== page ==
digiwombat introduced me to Harada Natsuki, and she certainly strikes my fancy. The thing is, I may have self-esteem issues, but whenever I report or do something that is needed I am all confidence. But with regard to the theory, I don’t think it’s because of that.

    I primarily think that I avoid entrenching myself in such things simply because I don’t think I can cherish a beauty as much whenever I immerse myself into it. I think this has some psychological bases, but I don’t know what they are. Haha, shoot me. D:

  3. Janice Says:

    Hm personally i find I like Jdramas better than kdramas if i want comedy (I dont particularly like sad stories… as most kdramas are :P) so yeh i reckon its personal taste.

    haha I’d say there’s a lot of pretty boys in jdramas what with such a large female fan base :p although there’re quite a few good looking and decent female Japanese actors around.

  4. meganeshounen Says:

    Gah. Only live action shows I watch nowadays would be the usual tokusatsu… Guess that doesn’t relate.
    But I still watch the usual JDorama like Gokusen and GTO, though I liked the live action portrayal for the first, as compared to the second.

    Personally, I can relate to the feeling of being an “outsider” on relationships… Maybe it’s that feeling of “if my friends are happy, then I should be happy for them”. Nothing out of jealousy though. I just think that I’m not fit for those things. Heck, hampered emotions ftw.

    Or maybe I’m just plain scared. w/e.

    Back to my animu/manga.

  5. NovaJinx Says:

    Love is one of those things that are impossible to categorize whether it’s good or bad. As a feeling, love can be both the best thing you’ve ever felt and the most hellish torture you’ve ever been through. The thing is, we otaku tend to be romantic people – forgive me for generalizing – and by the course of time grow more and more cynical, as the true life proves our naïve romantic expectations worthless. I’ve long lost my interest in having a relationship, as the cynical bastard inside has become dominant enough to rule over my emotional side. I’m not questioning the claim that love can bring great depth and happiness to one’s life – however, is that really all there is to life? I don’t believe – or at least want to believe – in such claim.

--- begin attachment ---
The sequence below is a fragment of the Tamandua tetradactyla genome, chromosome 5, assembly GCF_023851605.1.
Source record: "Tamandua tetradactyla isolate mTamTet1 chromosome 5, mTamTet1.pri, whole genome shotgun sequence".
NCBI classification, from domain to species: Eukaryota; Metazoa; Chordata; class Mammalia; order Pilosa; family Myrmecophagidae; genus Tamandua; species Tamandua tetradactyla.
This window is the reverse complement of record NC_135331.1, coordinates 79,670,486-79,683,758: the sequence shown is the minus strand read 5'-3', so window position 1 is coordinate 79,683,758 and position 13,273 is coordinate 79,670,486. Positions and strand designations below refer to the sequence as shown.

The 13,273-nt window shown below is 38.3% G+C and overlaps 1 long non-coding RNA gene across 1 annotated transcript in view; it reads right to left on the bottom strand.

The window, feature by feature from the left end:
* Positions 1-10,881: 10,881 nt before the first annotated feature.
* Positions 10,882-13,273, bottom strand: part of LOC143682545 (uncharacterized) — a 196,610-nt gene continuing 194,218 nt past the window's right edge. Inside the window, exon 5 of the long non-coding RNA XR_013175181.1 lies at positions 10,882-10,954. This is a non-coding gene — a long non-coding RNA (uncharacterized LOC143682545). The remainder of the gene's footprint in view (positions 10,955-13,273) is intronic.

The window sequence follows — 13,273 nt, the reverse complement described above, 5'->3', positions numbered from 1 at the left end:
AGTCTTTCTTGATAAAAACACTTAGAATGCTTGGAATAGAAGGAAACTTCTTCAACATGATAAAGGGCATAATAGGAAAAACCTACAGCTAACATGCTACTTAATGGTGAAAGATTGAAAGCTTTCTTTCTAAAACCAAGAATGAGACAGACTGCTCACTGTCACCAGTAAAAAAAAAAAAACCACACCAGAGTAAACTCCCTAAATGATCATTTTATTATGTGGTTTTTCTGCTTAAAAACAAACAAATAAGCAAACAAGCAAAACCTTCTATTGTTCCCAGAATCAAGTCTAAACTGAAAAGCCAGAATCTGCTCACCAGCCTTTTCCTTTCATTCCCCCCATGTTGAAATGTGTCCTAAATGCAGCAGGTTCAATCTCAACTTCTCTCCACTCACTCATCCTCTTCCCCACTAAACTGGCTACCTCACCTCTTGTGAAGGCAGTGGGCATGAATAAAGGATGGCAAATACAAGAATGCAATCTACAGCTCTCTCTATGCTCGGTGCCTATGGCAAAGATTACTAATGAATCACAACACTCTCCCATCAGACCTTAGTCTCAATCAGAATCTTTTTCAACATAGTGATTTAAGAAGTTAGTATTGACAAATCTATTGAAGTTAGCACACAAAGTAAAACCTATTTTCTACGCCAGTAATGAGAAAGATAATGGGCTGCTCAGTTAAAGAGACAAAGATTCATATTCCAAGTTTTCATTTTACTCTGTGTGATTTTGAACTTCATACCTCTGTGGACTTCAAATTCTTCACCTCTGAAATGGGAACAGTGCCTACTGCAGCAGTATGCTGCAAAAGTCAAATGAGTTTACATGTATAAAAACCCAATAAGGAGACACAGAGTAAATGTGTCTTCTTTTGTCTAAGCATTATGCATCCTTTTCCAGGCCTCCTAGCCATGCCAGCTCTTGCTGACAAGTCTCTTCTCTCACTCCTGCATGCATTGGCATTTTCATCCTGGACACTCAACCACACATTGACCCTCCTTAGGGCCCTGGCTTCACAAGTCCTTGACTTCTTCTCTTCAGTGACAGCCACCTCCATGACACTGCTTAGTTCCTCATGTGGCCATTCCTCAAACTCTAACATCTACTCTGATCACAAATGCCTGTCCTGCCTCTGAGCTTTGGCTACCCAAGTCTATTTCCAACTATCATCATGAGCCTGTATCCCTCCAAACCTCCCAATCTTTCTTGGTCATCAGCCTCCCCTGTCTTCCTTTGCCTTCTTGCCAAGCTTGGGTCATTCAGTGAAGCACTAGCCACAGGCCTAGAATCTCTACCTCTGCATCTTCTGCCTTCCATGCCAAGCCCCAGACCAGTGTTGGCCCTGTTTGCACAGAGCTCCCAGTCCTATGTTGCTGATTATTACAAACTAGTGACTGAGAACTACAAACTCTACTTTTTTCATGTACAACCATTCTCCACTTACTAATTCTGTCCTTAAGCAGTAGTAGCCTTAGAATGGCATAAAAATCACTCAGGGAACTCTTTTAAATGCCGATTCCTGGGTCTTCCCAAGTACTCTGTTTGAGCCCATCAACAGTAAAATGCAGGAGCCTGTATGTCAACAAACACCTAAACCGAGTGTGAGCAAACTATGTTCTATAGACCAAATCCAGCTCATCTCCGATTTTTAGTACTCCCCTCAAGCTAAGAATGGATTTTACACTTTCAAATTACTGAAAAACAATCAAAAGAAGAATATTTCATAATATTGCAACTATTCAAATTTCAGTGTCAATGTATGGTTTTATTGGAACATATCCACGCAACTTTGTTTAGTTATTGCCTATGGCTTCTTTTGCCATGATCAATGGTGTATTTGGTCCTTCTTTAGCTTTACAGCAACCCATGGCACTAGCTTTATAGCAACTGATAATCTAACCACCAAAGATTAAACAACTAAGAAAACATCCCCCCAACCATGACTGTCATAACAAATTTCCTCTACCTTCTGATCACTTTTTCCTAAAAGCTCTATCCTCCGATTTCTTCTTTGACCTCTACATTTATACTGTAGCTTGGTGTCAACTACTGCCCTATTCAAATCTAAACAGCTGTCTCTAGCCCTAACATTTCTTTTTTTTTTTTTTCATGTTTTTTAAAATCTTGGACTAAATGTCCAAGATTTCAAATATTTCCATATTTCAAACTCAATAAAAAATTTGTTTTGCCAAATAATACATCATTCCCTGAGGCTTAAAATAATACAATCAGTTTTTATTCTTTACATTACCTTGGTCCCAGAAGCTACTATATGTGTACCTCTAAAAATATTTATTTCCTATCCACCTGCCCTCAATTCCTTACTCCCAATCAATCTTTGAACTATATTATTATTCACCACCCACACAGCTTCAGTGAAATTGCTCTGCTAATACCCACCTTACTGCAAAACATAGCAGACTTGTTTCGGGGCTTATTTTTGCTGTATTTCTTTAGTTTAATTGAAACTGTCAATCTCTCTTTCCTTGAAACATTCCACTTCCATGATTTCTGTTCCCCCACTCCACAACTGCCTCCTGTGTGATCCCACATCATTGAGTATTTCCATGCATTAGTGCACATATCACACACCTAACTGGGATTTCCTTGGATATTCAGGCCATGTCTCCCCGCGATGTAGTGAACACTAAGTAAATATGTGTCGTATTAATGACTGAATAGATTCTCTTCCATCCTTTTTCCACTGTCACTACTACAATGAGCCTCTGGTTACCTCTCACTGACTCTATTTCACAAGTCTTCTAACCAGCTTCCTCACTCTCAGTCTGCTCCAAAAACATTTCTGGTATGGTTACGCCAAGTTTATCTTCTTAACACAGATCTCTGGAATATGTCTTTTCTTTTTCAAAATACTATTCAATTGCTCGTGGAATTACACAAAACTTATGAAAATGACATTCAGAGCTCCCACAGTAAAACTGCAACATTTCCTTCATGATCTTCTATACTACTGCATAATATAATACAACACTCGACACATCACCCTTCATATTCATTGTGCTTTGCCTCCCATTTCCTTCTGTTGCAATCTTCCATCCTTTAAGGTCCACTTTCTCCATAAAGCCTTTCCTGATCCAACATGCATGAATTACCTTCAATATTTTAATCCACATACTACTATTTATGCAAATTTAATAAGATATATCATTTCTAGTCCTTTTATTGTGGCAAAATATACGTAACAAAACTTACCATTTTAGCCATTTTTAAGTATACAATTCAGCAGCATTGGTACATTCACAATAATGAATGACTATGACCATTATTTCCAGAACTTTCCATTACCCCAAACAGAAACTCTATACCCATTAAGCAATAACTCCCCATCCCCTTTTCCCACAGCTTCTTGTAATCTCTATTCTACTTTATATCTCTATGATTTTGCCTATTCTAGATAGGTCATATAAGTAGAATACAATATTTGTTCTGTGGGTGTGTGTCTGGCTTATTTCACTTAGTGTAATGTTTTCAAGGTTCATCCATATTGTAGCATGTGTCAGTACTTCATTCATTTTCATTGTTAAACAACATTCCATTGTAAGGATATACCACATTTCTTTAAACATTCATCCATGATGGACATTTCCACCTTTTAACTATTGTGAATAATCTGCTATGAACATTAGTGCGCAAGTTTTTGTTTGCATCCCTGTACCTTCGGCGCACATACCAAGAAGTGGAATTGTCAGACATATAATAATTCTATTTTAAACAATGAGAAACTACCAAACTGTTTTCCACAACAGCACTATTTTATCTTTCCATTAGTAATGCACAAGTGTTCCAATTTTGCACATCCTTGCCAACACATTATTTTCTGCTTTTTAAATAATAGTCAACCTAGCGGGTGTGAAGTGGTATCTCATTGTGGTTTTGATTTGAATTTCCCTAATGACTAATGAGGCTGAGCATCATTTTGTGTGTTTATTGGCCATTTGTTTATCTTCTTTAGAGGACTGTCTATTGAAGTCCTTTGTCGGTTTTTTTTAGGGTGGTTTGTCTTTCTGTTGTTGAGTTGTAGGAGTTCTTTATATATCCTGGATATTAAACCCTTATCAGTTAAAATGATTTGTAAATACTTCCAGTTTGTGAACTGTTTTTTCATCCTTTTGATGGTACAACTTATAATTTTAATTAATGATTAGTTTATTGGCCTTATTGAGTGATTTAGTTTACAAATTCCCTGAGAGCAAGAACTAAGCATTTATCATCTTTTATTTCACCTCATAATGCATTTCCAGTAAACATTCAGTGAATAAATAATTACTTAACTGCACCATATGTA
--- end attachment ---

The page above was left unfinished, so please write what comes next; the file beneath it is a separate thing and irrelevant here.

Remember that in the past the society was greatly dependent on constant steady production of workforce and as such relationships were not only considered as preferable – but as a duty and obligation for your country and family. But this mentality is rapidly changing in the modern culture where the need for vast masses of workforce on farms and factories are no longer needed. Relationship and having a family are becoming a personal choice, a matter of preference, and losing their role as inevitable obligations towards one’s peers.
    How does this relate to love then? Don’t feel obligated to love or have relationships just because most of other people do. I’m not saying that you should abstain from these but I advice you to think, as there are other options. And don’t think all people in love or in a relationship are happy; surprisingly often it’s actually on the contrary and they may be envious of you for being free of torturing feelings or difficult relationship matters.
    In my home country majority of marriages will fail due to when the couple reaches the age group 35-40. Partly this depressing result is due to the fact that people can’t hold themselves back. People are too hasty and rush into marriage without thinking things over or get to know their other half better. So just take your time, there’s no rush. There are many things that you can only do when you’re young and still free, getting yourself bound to another person is something you can do at any point in life. And remember that by spectating you actually can get the most objective image of a game.

  6. Kirk Kahler Says:

    Thanks for writing the article. I didn’t think abort it ever before.